On the personal front, which are the TV shows that you like watching more? Does this influence your buying and planning decisions positively?

I am a voracious media consumer myself. I read five newspapers in the morning, listen to radio at drive time, surf net during the day and watch a lot of TV at night. I love daily soaps on GECs and reality shows (however uncool that may sound, don’t care). During my media planning days, I made sure that I had sampled whatever I recommended in my plans. This was a result of my early training days.

What kind of movies are you fond of?

Hardcore Bollywood entertainment.

What is your vision of media and the role of women in it 5-10 years down the road?

Media business has clearly demonstrated that there is equal space for all. It depends purely on your talent. Early days of women agency heads to current trend of men, five years down the line there will be no doubt at all of any wanting to know if the gender had any role to play for these positions which will get clearly established. Leadership definitions 10 years hence will be determined by pure leadership skills rather than the technical media knowledge. Gautam (Kiyawat) at Madison has already set this trend going.

What are your views on traditional media?

In the context of India‘s population construct, traditional media like press is yet to reach its optimum reach capability where it hovers currently at over 45 per cent. With literacy catching up, this will expand. TV, The more popular traditional medium, though larger, is still to reach the entire spread of the nation.

What is your perception of emerging media such as the mobile screen, tablets, online and social media? And your perception of these being used as a targeted medium to communicate brand messages to consumers?

Any place, space, time that a consumer can be found (even if it is a wash-room) becomes a medium. I think the line of traditional and emerging does not exist.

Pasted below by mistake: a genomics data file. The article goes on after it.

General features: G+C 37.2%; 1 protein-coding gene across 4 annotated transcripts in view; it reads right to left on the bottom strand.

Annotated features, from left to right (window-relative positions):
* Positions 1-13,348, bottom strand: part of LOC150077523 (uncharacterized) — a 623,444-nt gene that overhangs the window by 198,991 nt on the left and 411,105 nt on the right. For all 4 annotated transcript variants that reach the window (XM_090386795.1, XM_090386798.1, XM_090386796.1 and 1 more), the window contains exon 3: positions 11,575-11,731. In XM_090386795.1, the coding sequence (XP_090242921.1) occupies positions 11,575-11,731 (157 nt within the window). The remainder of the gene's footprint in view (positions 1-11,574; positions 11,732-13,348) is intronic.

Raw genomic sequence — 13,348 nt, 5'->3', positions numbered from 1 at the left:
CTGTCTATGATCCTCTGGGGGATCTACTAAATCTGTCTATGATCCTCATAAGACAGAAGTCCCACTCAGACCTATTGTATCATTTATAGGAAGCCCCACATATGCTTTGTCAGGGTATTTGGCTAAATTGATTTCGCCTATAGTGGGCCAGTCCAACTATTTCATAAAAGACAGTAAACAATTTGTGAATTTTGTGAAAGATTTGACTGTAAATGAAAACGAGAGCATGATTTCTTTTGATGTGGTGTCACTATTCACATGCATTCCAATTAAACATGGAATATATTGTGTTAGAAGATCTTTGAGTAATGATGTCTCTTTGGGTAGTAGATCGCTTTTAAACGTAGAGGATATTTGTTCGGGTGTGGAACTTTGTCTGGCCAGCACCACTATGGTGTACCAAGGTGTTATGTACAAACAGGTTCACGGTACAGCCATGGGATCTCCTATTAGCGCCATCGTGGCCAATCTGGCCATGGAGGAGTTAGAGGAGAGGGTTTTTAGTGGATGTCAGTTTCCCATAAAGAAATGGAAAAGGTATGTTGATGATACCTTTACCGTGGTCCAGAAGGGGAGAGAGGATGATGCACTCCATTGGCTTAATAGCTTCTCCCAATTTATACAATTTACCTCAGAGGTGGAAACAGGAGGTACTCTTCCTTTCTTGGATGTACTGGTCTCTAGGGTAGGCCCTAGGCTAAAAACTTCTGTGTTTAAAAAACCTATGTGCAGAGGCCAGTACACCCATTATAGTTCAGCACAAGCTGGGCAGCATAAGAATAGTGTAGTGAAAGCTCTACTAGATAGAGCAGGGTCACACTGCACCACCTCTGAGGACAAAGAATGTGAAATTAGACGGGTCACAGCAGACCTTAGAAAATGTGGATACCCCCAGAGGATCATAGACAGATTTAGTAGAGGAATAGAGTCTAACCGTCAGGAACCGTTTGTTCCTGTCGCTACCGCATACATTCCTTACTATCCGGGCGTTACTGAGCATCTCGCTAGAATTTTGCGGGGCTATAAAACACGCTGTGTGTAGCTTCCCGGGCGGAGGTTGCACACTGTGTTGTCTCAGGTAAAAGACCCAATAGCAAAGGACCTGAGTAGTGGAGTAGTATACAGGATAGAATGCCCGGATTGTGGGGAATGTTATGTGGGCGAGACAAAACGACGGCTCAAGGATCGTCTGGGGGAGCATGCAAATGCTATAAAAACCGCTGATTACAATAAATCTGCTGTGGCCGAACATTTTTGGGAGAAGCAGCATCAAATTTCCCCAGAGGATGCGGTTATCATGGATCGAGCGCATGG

And specifically mobile screens are certainly not emerging as they have travelled even beyond electricity and reached villages where consumers charge their phones on solar energy.

All product categories have their own defined set of consumers and their media habits therefore become the relevant medium for the brands in that category. One cannot generalise on a medium per se. What works for one will not necessarily work for another.

What will the media buying look like in 10 years from now?

Media agency is the better terminology and not media buying agency. For a media investment to get its full worth, it needs to go through a full-service media agency and not focus on buying alone. This will become a fundamental given in 10 years wherein it will get more and more complicated to get those elusive reach numbers. Strategies will have to evolve towards providing the consumer "Opportunity to experience" (OTX) rather than the traditional "Opportunity to see" (OTS).

What advice would you give to the young girls entering the business of media today?

Be aware of what you are getting into. Early years of media business is extremely challenging and one needs to be fully researched on what it entails.

Be a voracious consumer of media yourself - my favourite example is the men at the saree shop who drape the saree around themselves unabashedly to demonstrate the saree‘s beauty.

Be well-read about society and people to map behaviour which needs to reflect on the media strategies. Rise above the numbers that data throws at you to give the client true value for his investments

Whoever controls Media controls the Mind…. a space we women want to be in our relationships!